My advice is to stop shooting in Manual mode for now. Go back to it when you know why you need it and how to do it correctly. Until then, it's going to get you poorly exposed or poorly focused shots.
Personally, I'm going to work in RAW, but I'm willing to use software to edit my shots. (Canon's Digital Photo Professional came with your camera and can do this at a basic level.) If you're not willing to edit, or in certain other cases even when you will edit, you may prefer to work in JPG, because you can work faster in burst mode, for example.
Learn to shoot in Av (aperture priority) or Tv mode (shutter priority) for now. How do you decide which to use? Think about your priority for the shot.
Is the subject moving? Is the light very low or very high? Am I using a big zoom lens, without IS (Image Stabilization) and handholding? I'd generally pick Tv first. My shutter speed is my top priority. I will set the shutter speed and the camera picks the aperture to give a balanced exposure on neutral-toned subjects (grass, but not snow, nor something very dark).
Maybe I want to freeze motion. In Tv, I want a fast shutter speed, maybe 1/250 (the viewfinder will say "250") for a slow moving subject (a flower in a 5-10mph breeze) I want to freeze. I might want a very fast shutter speed like 1/2000 for a fast moving subject like a racing motorbike. I have to have enough light to get this, and I may need to set ISO higher to do so. (If the aperture number is low, like 2.8, or 5.6, and is blinking in the viewfinder, I don't have enough light to achieve my set shutter speed.) One of the best parts of digital is you can change ISO to fix this issue without replacing the film "halfway through the roll". Set ISO higher and try again. (On the other hand, if the aperture number is high and blinking, I have too much light and need a lower ISO or an ND filter on the lens.) Am I on my shutter speed without the aperture blinking, and my subject is focused? I take the shot. I look at the display to see if the shot came out. I want the histogram showing on the display, and a balanced graph for neutral subjects. That tells me I'm close enough on the exposure to edit it and have it come out right.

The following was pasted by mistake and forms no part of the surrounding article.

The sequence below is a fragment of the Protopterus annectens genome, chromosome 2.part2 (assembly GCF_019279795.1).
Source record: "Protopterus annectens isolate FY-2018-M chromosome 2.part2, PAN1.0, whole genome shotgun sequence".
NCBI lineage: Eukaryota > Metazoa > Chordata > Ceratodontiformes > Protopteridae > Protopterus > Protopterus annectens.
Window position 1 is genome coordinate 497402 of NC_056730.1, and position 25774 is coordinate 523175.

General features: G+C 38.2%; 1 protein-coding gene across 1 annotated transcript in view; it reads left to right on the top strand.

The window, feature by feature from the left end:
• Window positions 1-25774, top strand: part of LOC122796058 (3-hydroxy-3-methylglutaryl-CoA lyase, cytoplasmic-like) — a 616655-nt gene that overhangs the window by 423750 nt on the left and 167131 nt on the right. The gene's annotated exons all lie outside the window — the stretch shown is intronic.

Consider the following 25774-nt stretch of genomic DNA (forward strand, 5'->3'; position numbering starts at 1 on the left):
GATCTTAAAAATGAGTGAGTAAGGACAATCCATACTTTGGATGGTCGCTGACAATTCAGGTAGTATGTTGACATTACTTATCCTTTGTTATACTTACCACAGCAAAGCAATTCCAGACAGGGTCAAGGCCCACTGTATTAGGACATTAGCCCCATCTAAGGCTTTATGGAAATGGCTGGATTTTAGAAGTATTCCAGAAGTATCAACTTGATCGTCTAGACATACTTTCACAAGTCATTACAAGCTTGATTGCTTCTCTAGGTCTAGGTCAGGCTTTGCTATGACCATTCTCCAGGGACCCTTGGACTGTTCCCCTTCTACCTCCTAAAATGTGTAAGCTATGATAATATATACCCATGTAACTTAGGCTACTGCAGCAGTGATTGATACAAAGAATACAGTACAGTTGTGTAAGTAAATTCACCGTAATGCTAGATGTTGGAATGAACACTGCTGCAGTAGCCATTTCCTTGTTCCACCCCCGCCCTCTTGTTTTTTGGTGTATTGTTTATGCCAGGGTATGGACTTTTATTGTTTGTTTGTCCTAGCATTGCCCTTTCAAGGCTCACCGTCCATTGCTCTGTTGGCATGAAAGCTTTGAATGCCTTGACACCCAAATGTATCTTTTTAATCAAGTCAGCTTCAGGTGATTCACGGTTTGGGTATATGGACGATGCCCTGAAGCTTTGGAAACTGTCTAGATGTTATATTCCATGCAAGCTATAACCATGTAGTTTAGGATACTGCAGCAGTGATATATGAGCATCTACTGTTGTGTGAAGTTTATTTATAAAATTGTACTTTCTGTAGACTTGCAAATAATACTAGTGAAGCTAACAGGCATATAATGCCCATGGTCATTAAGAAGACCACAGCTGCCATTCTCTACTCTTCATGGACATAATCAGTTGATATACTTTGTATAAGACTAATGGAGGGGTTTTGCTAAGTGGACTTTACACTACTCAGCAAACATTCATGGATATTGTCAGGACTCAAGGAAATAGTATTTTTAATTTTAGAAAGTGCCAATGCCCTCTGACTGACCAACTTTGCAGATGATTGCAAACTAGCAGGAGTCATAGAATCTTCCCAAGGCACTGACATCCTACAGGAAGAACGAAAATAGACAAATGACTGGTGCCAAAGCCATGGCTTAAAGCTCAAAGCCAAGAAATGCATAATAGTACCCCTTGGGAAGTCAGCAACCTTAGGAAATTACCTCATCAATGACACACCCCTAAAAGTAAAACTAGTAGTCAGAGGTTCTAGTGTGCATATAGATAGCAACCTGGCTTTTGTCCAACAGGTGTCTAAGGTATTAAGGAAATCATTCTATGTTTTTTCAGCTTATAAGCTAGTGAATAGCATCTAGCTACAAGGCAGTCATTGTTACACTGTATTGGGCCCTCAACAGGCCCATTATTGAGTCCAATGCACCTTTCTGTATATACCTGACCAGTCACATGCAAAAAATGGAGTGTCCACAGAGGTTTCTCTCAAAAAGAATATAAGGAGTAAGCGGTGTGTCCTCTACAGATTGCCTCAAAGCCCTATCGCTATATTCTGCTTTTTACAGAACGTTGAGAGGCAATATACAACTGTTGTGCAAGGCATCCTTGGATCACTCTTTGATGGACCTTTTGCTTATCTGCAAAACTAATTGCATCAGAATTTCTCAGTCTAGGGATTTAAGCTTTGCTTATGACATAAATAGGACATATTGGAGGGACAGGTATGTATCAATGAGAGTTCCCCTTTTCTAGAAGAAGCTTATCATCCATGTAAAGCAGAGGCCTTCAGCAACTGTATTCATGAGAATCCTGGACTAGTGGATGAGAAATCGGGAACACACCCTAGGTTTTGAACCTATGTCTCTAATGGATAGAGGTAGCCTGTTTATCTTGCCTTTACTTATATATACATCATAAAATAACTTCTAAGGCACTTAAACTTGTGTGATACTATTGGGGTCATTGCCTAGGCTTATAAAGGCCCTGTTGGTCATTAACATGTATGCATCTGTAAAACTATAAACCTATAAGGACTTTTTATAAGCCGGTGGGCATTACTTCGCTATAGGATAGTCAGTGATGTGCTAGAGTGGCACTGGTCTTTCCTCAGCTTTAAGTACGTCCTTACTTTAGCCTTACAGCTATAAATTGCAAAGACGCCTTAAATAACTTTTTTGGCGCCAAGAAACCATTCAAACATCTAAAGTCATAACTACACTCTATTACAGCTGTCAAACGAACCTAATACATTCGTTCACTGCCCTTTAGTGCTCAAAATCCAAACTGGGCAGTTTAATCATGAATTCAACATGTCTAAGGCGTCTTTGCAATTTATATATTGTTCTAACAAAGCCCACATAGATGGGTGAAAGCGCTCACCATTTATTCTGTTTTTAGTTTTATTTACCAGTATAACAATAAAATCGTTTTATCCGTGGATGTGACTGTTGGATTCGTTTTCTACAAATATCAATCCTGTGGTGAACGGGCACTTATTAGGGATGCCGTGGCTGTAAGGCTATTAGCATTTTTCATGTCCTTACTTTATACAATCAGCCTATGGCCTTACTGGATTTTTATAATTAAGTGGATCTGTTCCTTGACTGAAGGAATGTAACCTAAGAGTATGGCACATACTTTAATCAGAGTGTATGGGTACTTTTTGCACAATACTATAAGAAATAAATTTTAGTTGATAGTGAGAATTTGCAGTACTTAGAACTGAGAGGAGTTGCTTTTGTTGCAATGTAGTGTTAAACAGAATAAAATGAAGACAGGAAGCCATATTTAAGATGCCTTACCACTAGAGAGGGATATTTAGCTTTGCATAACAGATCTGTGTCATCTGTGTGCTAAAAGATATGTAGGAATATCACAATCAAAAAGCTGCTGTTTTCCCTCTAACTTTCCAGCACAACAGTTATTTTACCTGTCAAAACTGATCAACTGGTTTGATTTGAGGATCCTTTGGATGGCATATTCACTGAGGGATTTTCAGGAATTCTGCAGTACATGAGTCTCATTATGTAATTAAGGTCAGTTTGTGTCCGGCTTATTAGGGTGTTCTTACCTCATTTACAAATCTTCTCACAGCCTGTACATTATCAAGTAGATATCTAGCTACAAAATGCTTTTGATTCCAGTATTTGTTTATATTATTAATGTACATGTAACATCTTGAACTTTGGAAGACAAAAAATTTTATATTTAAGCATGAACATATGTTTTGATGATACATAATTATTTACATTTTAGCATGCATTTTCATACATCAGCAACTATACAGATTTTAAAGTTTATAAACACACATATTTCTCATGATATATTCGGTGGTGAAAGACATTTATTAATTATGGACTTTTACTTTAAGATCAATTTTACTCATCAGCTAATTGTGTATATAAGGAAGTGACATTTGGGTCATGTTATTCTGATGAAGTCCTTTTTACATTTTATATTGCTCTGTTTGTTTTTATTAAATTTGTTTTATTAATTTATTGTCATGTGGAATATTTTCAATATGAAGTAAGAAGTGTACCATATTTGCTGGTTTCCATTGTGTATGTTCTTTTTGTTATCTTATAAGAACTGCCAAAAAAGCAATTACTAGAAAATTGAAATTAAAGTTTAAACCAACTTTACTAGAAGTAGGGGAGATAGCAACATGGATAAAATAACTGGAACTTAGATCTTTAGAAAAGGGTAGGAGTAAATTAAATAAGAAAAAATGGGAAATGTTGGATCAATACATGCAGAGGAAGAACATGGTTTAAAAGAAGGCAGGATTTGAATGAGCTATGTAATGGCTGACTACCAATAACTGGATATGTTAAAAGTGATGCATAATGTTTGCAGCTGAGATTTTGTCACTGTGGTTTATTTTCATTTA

Or, I may want a slow shutter speed, for a particular effect like having water in a waterfall appear silky. I'm still going to use Tv mode. I probably need my camera on a tripod for this, depending on my lens' focal length, but I might set a shutter speed of 1/15. A lens without IS and handheld is likely to give a blurry shot with such a low shutter speed.
I'll use Av when shutter speed isn't critical (stationary subject, average light level) but the depth-of-field-- how much of the image will appear in focus is important. Then my aperture is my priority; I set that, and the camera picks a shutter speed to give a good exposure on a neutral toned subject for that aperture. I might want a low aperture, like 2.8 or so, though each lens can only open up so wide (small aperture number) at a certain focal length. You can't set a wider aperture than the lens allows, no matter how you set anything else. With f/2.8 or larger (smaller f-number) aperture, if your lens allows it, the depth-of-field is very narrow, which does a great job of softening distracting background detail. Some lenses don't give their sharpest images though at extreme aperture settings, so if I'm going to enlarge a lot, I may want f/8 or f/11 if the depth-of-field isn't critical and shutter speed isn't critical. Or I may want the greatest depth-of-field I can get. Then I may need a tiny aperture (large f/ number) and again, a tripod, an Image Stabilized lens, or a high ISO so I can handhold my camera and still freeze the subject, because with the tiny aperture, I'll have to have a slow shutter speed.
Learn the triangle of correct exposure: the three factors which interact: ISO, aperture, shutter speed, and how they affect other aspects of a good shot such as focus and DOF. Later you can work on compensating exposure for subjects that are much brighter or darker than neutral, like snow or something nearly black. For those subjects, the meter often does not give a reading that will get you a good exposure even after editing, so you have to compensate. That's another long post or some time reading Understanding Exposure.